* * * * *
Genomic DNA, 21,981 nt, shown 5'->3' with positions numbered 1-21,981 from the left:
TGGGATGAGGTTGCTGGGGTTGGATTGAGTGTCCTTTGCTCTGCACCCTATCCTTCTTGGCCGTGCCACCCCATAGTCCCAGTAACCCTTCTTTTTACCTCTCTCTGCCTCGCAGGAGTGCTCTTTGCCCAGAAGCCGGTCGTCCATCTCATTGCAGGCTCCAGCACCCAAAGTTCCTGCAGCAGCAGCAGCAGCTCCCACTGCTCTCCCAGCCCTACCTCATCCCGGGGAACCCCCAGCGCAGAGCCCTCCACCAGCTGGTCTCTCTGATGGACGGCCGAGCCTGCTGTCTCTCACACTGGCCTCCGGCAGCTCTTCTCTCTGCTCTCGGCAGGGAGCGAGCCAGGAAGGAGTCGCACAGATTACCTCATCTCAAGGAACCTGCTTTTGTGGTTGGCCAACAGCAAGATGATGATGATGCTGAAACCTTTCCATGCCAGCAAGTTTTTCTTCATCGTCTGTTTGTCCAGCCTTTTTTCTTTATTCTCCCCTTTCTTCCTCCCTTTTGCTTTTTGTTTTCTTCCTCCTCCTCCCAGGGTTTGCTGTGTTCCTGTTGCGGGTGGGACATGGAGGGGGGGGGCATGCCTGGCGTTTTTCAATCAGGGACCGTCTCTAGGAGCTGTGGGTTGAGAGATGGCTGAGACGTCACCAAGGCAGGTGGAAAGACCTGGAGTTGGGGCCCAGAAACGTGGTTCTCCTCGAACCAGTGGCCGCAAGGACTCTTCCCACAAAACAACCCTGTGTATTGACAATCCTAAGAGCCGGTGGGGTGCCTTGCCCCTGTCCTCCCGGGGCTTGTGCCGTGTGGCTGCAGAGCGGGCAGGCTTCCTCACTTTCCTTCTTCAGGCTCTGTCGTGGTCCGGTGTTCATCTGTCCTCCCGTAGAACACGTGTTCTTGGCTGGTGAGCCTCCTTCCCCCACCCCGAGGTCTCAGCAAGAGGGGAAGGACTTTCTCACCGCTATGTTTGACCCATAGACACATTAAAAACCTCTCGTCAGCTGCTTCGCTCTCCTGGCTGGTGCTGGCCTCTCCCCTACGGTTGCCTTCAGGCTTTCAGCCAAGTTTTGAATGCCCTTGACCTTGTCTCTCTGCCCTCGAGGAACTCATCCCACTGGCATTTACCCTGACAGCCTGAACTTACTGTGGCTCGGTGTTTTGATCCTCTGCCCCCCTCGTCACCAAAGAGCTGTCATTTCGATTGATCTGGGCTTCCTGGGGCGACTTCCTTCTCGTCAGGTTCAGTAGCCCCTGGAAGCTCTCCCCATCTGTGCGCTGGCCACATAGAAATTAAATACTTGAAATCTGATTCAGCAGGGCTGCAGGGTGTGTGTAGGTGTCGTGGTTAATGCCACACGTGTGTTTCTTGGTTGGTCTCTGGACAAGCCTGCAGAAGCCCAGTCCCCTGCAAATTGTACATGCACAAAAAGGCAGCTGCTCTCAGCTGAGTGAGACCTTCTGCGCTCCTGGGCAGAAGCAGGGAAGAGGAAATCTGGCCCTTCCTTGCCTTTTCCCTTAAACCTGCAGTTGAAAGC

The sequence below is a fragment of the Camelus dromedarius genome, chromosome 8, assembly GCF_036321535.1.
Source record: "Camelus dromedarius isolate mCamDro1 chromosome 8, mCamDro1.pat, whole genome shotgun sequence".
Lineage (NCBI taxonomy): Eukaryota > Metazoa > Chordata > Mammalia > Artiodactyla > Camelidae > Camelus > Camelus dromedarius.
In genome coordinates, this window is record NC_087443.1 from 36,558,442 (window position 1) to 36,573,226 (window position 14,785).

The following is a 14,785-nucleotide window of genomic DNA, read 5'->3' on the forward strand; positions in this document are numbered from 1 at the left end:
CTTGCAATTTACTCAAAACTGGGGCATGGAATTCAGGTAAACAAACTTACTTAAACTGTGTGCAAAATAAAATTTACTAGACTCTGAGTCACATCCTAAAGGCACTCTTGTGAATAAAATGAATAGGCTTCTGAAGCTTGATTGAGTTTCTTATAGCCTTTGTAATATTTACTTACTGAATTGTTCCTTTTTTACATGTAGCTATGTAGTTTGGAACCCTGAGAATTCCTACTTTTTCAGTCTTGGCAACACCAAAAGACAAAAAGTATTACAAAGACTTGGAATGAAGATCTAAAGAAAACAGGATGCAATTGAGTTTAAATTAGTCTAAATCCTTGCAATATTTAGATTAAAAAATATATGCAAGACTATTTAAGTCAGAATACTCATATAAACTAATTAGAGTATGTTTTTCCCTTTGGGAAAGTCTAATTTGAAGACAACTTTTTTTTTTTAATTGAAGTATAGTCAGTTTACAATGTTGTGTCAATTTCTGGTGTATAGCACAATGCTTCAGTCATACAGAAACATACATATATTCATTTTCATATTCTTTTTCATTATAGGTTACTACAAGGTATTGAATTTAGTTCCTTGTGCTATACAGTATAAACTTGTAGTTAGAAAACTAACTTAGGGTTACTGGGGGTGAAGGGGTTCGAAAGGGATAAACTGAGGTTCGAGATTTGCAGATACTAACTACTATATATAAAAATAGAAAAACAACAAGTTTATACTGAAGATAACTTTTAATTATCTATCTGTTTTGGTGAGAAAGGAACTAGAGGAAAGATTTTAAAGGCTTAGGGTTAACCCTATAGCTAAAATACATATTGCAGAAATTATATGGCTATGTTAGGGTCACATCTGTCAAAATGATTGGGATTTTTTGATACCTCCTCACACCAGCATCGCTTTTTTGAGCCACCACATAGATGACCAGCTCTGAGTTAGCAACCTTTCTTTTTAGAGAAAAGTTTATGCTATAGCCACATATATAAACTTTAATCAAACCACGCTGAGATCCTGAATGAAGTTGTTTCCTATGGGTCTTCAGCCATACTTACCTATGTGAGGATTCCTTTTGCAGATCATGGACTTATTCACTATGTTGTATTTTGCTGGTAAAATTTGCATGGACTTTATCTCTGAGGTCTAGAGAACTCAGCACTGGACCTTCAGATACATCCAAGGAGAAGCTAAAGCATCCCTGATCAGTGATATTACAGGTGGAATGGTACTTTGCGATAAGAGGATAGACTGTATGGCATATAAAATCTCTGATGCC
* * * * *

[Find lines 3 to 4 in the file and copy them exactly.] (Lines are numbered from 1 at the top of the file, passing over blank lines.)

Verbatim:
The sequence below is a fragment of the Camelus dromedarius genome, chromosome 8, assembly GCF_036321535.1.
Source record: "Camelus dromedarius isolate mCamDro1 chromosome 8, mCamDro1.pat, whole genome shotgun sequence".